OPS Aftermath: Ernie Chambers on CNNby Kyle Michaelis
Most spectacularly, CNNs Lou Dobbs Tonight ran two segments on the Omaha school districts battle, including a very thoughtful and impassioned interview with Sen. Ernie Chambers, the instigator and architect of those aspects of this controversial proposal that have garnered so much attention.
Although Chambers has gone out of his way to dispute that the OPS break-up is about race and segregation, the true heart of his argument tells a different story that is both compelling and persuasive. Chambers was both articulate and impressive in his interview with Dobbs, earning praise despite his brash explanations that this division is necessary because:
"Every proposal made by the white people has failed," and this action will "give us [minorities] the rights that white people have always had."
Chambers also made a very human statement about the discrimination he faced in OPS as a child, speaking of how it has scarred him and made him the man he is today (for better and worse, undoubtedly). As for claims that this is an act of state-sponsored segregation, Chambers forcefully noted that OPS already is segregated "and it always has been."
For anyone interested, Lou Dobbs Tonight reairs at 3 am CST on Saturday morning. The Chambers interview begins about half-way through the hour-long program.
That this debate has erupted and taken on the dimensions that it has may ultimately prove very healthy and productive, but - in the meantime - it runs the risk of portraying the city of Omaha and the people of Nebraska as the George Wallace-style segregationists of the 21st Century. With the national media failing to report the full story, the school boundary and funding issues establishing its context are largely being obscured by race-baiting headlines.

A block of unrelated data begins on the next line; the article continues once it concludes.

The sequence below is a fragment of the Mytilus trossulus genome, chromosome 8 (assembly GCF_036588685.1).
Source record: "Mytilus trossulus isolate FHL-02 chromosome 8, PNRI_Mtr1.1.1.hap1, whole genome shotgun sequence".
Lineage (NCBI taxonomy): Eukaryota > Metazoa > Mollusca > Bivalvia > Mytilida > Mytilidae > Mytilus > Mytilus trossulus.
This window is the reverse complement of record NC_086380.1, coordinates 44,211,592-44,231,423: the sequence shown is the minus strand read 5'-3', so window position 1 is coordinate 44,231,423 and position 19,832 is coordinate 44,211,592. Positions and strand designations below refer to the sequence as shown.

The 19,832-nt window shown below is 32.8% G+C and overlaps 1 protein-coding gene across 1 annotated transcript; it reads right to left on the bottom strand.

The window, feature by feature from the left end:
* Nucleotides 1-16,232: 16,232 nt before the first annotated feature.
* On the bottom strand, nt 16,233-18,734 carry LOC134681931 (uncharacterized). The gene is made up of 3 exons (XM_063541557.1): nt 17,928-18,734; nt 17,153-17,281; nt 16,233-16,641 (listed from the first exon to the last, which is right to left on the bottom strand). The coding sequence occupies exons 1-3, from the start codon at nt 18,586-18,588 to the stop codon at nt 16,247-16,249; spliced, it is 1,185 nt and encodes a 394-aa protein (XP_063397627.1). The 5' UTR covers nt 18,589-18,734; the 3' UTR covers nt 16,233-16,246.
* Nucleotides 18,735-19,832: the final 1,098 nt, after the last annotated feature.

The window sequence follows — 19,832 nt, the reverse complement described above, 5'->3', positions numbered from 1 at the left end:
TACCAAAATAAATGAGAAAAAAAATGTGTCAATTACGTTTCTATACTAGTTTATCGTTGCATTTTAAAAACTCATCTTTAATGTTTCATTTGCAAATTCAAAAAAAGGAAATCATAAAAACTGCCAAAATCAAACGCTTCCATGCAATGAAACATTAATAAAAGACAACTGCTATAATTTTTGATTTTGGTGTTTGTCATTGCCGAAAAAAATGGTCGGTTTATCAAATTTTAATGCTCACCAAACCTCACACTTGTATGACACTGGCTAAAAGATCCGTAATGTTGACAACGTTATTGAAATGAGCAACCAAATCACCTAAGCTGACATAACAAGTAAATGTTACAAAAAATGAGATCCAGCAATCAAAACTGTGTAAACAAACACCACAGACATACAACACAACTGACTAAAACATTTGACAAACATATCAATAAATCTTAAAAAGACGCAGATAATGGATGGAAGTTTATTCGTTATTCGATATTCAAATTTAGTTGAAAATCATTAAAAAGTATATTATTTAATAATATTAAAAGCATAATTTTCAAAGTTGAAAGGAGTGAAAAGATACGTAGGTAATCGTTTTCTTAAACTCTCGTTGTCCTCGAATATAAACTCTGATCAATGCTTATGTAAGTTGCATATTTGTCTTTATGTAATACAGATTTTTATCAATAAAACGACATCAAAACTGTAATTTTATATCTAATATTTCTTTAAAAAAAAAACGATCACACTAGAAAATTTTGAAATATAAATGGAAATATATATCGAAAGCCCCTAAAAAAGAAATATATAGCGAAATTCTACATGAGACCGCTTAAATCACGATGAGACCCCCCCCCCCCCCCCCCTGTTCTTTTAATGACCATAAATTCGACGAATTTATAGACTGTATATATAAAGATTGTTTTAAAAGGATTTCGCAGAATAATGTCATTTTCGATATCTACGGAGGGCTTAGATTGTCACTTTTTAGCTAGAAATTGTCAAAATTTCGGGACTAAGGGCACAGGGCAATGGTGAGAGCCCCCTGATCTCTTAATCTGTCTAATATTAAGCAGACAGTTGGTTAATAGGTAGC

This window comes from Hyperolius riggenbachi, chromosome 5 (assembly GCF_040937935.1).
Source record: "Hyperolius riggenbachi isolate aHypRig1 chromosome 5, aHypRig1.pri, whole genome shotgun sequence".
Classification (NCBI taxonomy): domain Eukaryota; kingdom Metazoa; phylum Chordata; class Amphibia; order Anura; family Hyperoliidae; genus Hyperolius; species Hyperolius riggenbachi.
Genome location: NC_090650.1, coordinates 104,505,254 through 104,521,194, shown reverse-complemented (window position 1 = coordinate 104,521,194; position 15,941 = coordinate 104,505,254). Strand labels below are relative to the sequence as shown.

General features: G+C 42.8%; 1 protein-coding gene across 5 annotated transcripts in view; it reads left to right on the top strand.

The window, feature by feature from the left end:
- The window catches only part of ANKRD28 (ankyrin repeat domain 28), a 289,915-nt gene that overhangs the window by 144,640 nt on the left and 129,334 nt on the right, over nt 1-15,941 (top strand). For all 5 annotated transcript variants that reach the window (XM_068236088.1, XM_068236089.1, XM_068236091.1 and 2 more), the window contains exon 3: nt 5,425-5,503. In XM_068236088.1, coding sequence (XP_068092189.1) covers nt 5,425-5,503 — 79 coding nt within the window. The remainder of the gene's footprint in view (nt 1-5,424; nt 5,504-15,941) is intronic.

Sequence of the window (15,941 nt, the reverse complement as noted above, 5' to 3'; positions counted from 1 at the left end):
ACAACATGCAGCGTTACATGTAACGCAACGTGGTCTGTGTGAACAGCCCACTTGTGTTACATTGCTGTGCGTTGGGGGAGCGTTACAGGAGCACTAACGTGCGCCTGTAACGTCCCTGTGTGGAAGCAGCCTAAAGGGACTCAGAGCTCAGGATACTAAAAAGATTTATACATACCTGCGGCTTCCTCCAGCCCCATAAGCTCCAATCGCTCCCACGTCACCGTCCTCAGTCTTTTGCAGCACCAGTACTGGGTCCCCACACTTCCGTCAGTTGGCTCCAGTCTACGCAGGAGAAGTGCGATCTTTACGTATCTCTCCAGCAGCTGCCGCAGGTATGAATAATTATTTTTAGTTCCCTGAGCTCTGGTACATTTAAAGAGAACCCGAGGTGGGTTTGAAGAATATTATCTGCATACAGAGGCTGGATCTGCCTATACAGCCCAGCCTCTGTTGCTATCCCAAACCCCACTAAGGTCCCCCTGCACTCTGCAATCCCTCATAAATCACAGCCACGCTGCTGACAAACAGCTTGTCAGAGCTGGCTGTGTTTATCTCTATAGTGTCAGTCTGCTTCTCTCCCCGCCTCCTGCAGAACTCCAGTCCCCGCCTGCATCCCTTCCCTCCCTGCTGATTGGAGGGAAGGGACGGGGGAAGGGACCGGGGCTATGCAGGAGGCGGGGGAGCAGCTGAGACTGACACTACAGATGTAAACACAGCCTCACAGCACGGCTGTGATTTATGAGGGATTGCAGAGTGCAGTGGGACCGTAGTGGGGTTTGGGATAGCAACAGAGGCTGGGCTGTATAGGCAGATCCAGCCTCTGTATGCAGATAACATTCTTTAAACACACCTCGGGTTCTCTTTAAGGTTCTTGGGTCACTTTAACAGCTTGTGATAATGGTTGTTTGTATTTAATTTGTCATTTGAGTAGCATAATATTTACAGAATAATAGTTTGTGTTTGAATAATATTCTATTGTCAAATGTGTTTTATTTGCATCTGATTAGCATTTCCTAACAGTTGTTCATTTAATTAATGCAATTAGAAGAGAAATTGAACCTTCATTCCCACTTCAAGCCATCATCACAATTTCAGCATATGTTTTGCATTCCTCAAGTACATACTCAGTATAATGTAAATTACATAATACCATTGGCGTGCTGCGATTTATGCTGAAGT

Though - as I have repeated over and over again - I disagree with how the legislature came to pass this sweeping legislation, it's important that Nebraska unite and demonstrate to the rest of the nation that this is just one step in addressing the economic disparity that plagues our inner-city schools.
It is a drastic measure to address a severe problem. Cities and states should not be scared away by the spotlight from taking such risks. I just hope the debate continues and the long-term interests of Omaha's students always remain front and center.